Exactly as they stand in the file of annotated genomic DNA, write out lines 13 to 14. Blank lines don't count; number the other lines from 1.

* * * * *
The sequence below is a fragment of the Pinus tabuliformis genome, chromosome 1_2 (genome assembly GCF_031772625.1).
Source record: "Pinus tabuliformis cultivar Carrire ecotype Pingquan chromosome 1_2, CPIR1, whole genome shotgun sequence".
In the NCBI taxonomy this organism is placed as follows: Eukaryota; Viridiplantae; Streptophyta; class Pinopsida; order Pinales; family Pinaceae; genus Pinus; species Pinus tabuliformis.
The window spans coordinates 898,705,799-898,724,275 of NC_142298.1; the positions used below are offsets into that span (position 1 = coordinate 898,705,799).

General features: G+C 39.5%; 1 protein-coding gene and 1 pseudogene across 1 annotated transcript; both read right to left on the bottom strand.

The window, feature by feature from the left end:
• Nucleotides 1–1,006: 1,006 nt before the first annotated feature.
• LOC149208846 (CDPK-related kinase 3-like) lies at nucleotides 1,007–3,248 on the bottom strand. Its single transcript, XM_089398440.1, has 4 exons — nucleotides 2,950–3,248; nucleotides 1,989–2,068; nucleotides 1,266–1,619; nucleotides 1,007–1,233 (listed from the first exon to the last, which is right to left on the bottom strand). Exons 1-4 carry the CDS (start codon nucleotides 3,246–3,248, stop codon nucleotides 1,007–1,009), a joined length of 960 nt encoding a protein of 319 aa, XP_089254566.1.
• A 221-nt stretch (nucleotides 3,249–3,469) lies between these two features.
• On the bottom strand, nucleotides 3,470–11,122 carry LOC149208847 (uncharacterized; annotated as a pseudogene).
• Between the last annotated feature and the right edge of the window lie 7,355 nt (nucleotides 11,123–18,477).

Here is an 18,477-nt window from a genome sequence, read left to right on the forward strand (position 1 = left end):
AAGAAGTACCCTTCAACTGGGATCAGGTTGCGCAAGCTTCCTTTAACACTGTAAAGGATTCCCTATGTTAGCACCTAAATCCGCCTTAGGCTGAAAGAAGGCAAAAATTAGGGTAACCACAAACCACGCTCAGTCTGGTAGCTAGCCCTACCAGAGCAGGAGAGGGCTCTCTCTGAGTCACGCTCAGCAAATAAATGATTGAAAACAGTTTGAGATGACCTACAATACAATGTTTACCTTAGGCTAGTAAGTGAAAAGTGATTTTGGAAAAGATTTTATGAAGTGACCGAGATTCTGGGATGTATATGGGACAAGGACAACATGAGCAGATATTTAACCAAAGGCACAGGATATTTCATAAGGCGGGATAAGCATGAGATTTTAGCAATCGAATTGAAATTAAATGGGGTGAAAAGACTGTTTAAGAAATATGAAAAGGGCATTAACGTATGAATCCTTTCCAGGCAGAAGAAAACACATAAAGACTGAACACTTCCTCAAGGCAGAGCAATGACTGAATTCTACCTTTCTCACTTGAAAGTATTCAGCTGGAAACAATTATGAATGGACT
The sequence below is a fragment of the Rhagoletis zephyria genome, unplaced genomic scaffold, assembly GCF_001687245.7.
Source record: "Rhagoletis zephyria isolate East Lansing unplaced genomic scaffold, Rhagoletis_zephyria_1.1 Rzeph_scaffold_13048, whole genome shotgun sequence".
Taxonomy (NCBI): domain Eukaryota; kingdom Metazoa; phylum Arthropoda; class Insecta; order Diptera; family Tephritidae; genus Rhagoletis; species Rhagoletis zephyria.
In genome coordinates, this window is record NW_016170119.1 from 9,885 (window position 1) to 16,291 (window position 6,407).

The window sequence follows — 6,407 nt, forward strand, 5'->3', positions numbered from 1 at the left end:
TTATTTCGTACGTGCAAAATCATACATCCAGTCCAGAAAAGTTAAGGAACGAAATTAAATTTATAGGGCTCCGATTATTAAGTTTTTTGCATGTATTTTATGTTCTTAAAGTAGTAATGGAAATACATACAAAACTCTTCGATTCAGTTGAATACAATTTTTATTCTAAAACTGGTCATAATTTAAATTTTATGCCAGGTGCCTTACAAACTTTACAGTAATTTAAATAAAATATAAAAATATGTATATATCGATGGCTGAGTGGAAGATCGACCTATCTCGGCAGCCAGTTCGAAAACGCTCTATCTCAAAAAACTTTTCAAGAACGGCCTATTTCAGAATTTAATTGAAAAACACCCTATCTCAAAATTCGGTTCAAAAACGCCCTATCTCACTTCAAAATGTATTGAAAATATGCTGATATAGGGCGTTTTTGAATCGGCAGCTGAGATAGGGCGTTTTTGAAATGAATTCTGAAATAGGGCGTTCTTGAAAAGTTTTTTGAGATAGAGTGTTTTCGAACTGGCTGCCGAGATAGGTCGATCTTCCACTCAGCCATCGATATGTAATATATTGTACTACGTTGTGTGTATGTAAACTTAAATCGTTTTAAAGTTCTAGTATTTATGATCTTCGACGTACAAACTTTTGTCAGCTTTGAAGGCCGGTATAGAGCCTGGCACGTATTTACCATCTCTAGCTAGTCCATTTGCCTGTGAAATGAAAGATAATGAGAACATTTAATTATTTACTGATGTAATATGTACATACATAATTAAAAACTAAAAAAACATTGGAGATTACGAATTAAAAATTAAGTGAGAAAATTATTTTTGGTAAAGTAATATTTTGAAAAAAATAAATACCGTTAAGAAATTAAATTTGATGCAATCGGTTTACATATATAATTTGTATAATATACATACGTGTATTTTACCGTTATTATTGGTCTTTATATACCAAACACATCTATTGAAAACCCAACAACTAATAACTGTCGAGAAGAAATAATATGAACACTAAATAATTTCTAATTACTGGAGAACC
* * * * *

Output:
AAGAAGTACCCTTCAACTGGGATCAGGTTGCGCAAGCTTCCTTTAACACTGTAAAGGATTCCCTATGTTAGCACCTAAATCCGCCTTAGGCTGAAAGAAGGCAAAAATTAGGGTAACCACAAACCACGCTCAGTCTGGTAGCTAGCCCTACCAGAGCAGGAGAGGGCTCTCTCTGAGTCACGCTCAGCAAATAAATGATTGAAAACAGTTTGAGATGACCTACAATACAATGTTTACCTTAGGCTAGTAAGTGAAAAGTGATTTTGGAAAAGATTTTATGAAGTGACCGAGATTCTGGGATGTATATGGGACAAGGACAACATGAGCAGATATTTAACCAAAGGCACAGGATATTTCATAAGGCGGGATAAGCATGAGATTTTAGCAATCGAATTGAAATTAAATGGGGTGAAAAGACTGTTTAAGAAATATGAAAAGGGCATTAACGTATGAATCCTTTCCAGGCAGAAGAAAACACATAAAGACTGAACACTTCCTCAAGGCAGAGCAATGACTGAATTCTACCTTTCTCACTTGAAAGTATTCAGCTGGAAACAATTATGAATGGACT
The sequence below is a fragment of the Rhagoletis zephyria genome, unplaced genomic scaffold, assembly GCF_001687245.7.